Monthly Monkey Mini Reviews – April

monthly mini reviews version 2

Gosh I swear every month feels like three right now. On the *massive plus* side, I did get some brilliant bookish swag courtesy of the lovely Lotte @the Reading Hobbit! Thank you so much to her and if you guys are looking for some great content from someone with excellent taste (especially if you’re a massive fan of the Hobbit like I am 😉 ) then look no further!


I also thought I’d had a not-so-great reading month and not read much- I guess I did better than I thought 😉

a view from the bridge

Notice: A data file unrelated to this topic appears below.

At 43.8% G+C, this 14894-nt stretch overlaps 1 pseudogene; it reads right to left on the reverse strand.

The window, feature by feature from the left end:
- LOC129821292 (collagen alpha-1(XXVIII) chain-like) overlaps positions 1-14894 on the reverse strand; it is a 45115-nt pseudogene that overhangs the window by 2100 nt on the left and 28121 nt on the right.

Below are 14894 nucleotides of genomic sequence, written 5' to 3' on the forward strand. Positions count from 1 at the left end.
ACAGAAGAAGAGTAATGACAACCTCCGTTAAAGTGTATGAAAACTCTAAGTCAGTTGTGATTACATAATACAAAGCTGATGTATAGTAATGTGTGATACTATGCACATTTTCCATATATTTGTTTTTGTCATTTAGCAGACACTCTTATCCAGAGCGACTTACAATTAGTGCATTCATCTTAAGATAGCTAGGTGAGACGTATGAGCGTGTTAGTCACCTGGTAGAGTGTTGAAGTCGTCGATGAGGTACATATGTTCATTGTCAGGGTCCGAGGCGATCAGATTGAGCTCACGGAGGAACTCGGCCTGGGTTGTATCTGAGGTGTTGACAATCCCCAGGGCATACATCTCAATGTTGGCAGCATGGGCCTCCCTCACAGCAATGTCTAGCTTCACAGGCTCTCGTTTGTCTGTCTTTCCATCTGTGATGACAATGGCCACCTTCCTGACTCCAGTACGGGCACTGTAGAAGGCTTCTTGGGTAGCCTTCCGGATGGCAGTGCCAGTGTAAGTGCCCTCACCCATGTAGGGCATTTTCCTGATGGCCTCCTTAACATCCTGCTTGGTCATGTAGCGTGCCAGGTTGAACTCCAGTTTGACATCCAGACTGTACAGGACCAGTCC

A View from the Bridge– well, I felt a little conflicted about this play- cos while it’s well written, it gets inside your head… and I’m not sure that’s such a good thing. Especially since the protagonist was a complete perv and there are some icky elements. A fair amount of that is implied- but, even so, it’s hard to read at times. Still, it gave a surprisingly complex view of immigrating- showing a clash of cultures, the visceral reaction to migration and the element of second generation immigrants “pulling up the ladder” so to speak. Ultimately, the story is one of betrayal- however it does also exemplify a poor community, with people struggling to get work, ergo showing why this conflict exists. Evidently, this gave me some food for thought:

Rating: 4/5 bananas


a curse so dark and lonely